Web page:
"Trump's tweet is a paradox for those that voted him into office. Many self-proclaimed constitutionalists supported him because of his support of rights like the Second Amendment. Burning the flag is an act of free speech--no matter how distasteful it may seem. For Trump to threaten jail time or loss of citizenship, he contradicts his supposed commitment to constitutional protection and jeopardizes the standard of justice in our society. What happens to a free and fair society of our president can threaten a perversion of our judicial process and constitutional protections in one tweet?"
Mason Trafford, a University of Missouri freshman studying biological sciences with an emphasis in marine conservation:
"I find it interesting that Donald Trump openly fights for the deportation of Muslims, plans the construction of a wall on the border of Mexico and the United States, belittles women and members of the LGBT community, but draws the line at burning the flag. If the people burning these flags are a part of the aforementioned groups of people, why shouldn’t they be allowed? I see the act as a powerful political statement showing how strongly they feel about the election and the future of country. Just recently on Mizzou campus did a group of people burn the American flag at Speaker’s Circle (an area where anyone can go and freely protest). I see no reason for people to show respect to a symbol representing a country that is showing them zero respect."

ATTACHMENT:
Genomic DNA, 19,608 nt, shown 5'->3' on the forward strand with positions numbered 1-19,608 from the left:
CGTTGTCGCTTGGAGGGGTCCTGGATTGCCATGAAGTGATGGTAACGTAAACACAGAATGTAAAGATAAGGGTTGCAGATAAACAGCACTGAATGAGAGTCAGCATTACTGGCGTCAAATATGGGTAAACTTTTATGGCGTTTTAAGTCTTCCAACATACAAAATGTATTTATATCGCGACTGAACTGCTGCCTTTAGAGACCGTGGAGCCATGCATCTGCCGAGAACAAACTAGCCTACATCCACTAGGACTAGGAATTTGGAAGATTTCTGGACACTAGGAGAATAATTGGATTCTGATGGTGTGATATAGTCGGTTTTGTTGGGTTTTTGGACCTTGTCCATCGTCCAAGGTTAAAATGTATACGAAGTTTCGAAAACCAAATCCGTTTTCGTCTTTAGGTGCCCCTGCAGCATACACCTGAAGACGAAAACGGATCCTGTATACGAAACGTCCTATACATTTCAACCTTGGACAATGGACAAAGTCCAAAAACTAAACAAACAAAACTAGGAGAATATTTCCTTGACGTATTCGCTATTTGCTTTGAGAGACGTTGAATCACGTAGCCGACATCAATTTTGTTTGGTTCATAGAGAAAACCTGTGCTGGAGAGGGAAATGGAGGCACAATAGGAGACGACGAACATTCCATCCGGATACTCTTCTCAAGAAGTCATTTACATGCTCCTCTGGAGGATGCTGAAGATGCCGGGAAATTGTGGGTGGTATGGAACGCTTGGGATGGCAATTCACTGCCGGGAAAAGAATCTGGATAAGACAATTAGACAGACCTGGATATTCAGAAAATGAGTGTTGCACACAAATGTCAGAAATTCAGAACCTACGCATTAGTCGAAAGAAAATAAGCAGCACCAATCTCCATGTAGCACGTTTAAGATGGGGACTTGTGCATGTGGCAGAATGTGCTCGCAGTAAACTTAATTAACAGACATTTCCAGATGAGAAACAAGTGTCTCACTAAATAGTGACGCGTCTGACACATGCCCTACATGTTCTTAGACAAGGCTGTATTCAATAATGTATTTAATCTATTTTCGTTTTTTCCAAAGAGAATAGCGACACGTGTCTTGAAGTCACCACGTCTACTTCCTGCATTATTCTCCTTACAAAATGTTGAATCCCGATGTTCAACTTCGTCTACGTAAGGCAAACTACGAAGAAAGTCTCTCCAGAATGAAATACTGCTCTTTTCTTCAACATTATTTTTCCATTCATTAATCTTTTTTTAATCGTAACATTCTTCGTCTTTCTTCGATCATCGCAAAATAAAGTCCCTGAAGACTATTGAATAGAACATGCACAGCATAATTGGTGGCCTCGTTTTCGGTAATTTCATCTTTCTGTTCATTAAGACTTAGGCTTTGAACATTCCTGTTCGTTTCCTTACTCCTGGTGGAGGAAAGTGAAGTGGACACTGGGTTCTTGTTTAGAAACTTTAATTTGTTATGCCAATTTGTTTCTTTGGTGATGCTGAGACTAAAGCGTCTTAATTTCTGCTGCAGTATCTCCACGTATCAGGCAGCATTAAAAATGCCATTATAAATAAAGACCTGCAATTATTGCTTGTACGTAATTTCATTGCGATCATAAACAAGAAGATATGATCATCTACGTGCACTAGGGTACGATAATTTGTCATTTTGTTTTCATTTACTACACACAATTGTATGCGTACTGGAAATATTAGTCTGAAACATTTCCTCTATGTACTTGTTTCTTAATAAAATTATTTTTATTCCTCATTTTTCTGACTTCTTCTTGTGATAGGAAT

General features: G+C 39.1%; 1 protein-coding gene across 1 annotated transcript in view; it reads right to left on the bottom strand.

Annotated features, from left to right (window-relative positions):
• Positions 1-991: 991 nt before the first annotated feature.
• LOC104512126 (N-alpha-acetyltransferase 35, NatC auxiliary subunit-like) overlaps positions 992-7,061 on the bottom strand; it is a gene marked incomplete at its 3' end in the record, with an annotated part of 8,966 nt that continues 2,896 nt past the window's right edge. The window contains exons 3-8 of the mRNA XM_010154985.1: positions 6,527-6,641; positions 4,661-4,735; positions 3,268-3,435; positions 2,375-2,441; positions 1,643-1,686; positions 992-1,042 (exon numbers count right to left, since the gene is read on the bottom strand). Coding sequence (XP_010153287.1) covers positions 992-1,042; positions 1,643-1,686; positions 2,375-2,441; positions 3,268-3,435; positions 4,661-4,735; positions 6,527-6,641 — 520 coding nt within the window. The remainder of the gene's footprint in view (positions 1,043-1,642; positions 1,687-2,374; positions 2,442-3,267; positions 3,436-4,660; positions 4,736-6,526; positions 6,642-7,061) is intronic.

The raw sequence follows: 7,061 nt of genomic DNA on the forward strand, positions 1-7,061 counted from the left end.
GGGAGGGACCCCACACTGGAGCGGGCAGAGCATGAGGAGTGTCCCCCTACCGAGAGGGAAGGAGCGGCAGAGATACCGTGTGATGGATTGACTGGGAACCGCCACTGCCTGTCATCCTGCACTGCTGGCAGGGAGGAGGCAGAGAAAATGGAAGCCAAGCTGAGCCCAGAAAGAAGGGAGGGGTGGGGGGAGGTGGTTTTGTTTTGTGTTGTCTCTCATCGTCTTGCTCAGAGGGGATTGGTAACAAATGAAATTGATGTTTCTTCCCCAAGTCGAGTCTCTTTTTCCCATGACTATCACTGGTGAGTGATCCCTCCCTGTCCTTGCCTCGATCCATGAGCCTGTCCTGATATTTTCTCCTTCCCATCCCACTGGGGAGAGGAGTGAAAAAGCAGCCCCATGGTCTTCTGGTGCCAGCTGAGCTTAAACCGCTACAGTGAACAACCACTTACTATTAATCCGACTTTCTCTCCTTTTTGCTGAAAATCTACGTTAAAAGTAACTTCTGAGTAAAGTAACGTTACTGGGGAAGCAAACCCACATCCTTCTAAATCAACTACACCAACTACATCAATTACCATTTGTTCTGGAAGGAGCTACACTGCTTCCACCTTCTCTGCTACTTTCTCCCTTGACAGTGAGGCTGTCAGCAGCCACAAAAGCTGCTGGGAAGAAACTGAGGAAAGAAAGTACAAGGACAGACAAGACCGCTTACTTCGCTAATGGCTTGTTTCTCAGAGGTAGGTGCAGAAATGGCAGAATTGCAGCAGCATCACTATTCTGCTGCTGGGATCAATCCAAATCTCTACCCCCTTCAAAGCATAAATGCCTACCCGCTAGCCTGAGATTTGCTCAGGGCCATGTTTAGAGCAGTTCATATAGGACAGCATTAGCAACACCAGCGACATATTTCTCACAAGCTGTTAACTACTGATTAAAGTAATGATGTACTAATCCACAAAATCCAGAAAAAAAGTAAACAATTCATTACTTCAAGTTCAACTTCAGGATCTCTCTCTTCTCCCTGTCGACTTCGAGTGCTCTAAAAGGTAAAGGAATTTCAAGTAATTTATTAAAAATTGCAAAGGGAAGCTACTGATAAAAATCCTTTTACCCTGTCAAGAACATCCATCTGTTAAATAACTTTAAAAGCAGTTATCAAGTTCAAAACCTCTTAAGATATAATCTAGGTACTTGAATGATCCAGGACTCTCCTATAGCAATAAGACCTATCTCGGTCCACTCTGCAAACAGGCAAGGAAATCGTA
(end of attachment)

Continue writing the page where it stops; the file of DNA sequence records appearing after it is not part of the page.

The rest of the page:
Nate Sumimoto, a freshman political science and history double major at George Washington University:
"I don't think anyone doubts that free speech is protected by the First Amendment, but there is often a lot of discrepancy as to what free speech actually is. For instance, most people [think] it's okay to ban speech that incites violence against groups of people or screaming fire in a movie theatre. On the other hand, its deemed constitutional to bear swastikas or burn crosses because its a part of a tradition of freedom of political speech. Swastikas are legal because they are symbolic, burning crosses are symbolic, even though they portray great evil and despicable beliefs it is considered symbolic political speech and therefore protected by the constitution. Much the same, burning the flag is an act of symbolic speech that is an act of political speech. Given that that's the case, it needs to be protected by the Constitution and Supreme Court if the sanctity of the First Amendment is to be upheld."